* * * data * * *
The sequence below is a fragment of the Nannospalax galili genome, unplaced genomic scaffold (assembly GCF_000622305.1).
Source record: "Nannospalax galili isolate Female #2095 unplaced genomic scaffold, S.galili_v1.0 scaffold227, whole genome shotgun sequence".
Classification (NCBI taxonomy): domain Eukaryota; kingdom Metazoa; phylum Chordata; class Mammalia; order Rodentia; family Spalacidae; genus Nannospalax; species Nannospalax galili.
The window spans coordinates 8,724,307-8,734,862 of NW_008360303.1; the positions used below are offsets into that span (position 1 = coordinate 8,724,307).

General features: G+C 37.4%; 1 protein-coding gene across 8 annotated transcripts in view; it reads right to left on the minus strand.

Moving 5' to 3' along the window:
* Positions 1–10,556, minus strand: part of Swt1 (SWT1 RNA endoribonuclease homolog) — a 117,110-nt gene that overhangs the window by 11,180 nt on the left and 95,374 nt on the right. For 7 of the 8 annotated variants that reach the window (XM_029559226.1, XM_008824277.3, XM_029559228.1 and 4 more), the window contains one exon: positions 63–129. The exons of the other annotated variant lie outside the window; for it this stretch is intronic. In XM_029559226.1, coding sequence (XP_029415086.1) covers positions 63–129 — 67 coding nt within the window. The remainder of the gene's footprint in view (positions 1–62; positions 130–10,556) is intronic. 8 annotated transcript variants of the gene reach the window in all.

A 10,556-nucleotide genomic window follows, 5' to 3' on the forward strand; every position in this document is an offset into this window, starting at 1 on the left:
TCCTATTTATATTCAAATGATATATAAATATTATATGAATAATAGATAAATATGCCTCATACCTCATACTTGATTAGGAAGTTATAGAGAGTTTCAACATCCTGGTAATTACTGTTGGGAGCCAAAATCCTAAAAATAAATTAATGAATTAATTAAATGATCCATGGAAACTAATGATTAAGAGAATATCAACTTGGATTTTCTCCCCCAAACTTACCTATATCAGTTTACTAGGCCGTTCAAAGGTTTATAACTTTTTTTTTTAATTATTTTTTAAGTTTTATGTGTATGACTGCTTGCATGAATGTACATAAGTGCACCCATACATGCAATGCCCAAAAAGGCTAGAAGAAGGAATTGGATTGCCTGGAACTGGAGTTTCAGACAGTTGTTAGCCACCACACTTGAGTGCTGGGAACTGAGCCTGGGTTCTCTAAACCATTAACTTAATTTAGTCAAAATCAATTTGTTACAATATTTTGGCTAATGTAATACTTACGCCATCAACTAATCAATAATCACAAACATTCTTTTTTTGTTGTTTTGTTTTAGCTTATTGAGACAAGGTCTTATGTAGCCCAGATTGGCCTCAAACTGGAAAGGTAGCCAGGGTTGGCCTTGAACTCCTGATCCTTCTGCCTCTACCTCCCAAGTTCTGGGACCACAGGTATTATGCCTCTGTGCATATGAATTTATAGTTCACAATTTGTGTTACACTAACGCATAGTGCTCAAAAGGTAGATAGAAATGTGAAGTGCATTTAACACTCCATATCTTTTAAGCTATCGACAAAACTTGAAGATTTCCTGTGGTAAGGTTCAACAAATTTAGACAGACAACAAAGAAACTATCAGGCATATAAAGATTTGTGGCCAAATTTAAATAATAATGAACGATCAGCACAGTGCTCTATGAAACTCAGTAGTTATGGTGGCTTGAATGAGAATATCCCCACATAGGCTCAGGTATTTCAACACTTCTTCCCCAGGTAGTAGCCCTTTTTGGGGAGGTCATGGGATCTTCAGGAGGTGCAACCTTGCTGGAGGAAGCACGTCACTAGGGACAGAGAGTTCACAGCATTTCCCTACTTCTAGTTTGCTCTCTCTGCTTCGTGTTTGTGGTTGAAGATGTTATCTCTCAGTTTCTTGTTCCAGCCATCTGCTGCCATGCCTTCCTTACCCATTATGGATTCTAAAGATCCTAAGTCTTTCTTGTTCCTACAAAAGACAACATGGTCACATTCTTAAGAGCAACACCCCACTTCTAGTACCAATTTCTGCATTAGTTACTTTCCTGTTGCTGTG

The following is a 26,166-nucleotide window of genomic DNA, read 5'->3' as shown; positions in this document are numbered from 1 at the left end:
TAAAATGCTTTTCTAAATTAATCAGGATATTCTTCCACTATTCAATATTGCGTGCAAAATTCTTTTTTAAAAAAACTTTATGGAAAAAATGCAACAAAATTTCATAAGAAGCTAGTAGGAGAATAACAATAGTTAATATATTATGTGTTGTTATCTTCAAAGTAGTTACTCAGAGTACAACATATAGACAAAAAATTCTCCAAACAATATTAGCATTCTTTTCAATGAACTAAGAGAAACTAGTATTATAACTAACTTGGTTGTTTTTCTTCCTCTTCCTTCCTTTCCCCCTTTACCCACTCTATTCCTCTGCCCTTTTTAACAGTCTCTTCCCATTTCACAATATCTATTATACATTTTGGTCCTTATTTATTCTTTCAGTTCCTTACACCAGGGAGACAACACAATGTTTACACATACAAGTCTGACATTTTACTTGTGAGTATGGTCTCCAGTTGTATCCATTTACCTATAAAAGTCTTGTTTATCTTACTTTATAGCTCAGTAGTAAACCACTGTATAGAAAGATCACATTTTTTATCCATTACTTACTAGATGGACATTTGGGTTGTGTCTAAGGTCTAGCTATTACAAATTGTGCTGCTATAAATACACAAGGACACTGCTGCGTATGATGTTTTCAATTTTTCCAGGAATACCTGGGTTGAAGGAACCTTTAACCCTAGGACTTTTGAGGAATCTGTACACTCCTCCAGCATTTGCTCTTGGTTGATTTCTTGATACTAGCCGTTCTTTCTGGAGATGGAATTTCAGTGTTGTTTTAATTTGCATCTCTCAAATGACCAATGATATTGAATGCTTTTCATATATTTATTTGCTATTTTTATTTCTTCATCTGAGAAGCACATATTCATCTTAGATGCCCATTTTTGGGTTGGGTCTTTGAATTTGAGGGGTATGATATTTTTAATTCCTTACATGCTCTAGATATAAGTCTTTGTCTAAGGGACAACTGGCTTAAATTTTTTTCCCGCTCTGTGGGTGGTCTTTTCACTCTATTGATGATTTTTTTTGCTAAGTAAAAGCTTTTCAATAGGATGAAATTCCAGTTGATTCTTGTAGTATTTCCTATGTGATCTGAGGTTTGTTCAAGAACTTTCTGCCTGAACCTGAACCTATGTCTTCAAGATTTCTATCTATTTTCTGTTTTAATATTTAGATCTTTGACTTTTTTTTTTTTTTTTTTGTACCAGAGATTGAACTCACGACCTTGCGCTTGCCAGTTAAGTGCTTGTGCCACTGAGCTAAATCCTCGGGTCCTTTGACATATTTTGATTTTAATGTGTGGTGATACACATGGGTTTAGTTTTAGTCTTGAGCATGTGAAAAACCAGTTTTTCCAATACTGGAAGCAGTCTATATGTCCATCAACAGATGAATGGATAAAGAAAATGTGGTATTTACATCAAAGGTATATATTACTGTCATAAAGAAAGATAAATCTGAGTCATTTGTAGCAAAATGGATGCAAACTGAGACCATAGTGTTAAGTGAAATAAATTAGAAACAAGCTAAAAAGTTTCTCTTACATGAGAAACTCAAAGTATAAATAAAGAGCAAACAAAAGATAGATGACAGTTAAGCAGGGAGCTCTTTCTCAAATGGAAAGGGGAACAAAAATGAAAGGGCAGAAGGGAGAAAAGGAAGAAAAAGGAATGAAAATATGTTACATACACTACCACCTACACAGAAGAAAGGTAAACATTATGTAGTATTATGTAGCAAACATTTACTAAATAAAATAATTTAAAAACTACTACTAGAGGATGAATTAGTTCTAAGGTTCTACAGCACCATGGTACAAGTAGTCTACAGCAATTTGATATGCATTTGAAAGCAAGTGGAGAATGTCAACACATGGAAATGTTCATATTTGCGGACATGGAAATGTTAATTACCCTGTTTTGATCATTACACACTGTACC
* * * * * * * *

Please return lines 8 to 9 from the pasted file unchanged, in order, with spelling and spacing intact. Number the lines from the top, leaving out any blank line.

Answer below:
A 10,556-nucleotide genomic window follows, 5' to 3' on the forward strand; every position in this document is an offset into this window, starting at 1 on the left:
TCCTATTTATATTCAAATGATATATAAATATTATATGAATAATAGATAAATATGCCTCATACCTCATACTTGATTAGGAAGTTATAGAGAGTTTCAACATCCTGGTAATTACTGTTGGGAGCCAAAATCCTAAAAATAAATTAATGAATTAATTAAATGATCCATGGAAACTAATGATTAAGAGAATATCAACTTGGATTTTCTCCCCCAAACTTACCTATATCAGTTTACTAGGCCGTTCAAAGGTTTATAACTTTTTTTTTTAATTATTTTTTAAGTTTTATGTGTATGACTGCTTGCATGAATGTACATAAGTGCACCCATACATGCAATGCCCAAAAAGGCTAGAAGAAGGAATTGGATTGCCTGGAACTGGAGTTTCAGACAGTTGTTAGCCACCACACTTGAGTGCTGGGAACTGAGCCTGGGTTCTCTAAACCATTAACTTAATTTAGTCAAAATCAATTTGTTACAATATTTTGGCTAATGTAATACTTACGCCATCAACTAATCAATAATCACAAACATTCTTTTTTTGTTGTTTTGTTTTAGCTTATTGAGACAAGGTCTTATGTAGCCCAGATTGGCCTCAAACTGGAAAGGTAGCCAGGGTTGGCCTTGAACTCCTGATCCTTCTGCCTCTACCTCCCAAGTTCTGGGACCACAGGTATTATGCCTCTGTGCATATGAATTTATAGTTCACAATTTGTGTTACACTAACGCATAGTGCTCAAAAGGTAGATAGAAATGTGAAGTGCATTTAACACTCCATATCTTTTAAGCTATCGACAAAACTTGAAGATTTCCTGTGGTAAGGTTCAACAAATTTAGACAGACAACAAAGAAACTATCAGGCATATAAAGATTTGTGGCCAAATTTAAATAATAATGAACGATCAGCACAGTGCTCTATGAAACTCAGTAGTTATGGTGGCTTGAATGAGAATATCCCCACATAGGCTCAGGTATTTCAACACTTCTTCCCCAGGTAGTAGCCCTTTTTGGGGAGGTCATGGGATCTTCAGGAGGTGCAACCTTGCTGGAGGAAGCACGTCACTAGGGACAGAGAGTTCACAGCATTTCCCTACTTCTAGTTTGCTCTCTCTGCTTCGTGTTTGTGGTTGAAGATGTTATCTCTCAGTTTCTTGTTCCAGCCATCTGCTGCCATGCCTTCCTTACCCATTATGGATTCTAAAGATCCTAAGTCTTTCTTGTTCCTACAAAAGACAACATGGTCACATTCTTAAGAGCAACACCCCACTTCTAGTACCAATTTCTGCATTAGTTACTTTCCTGTTGCTGTG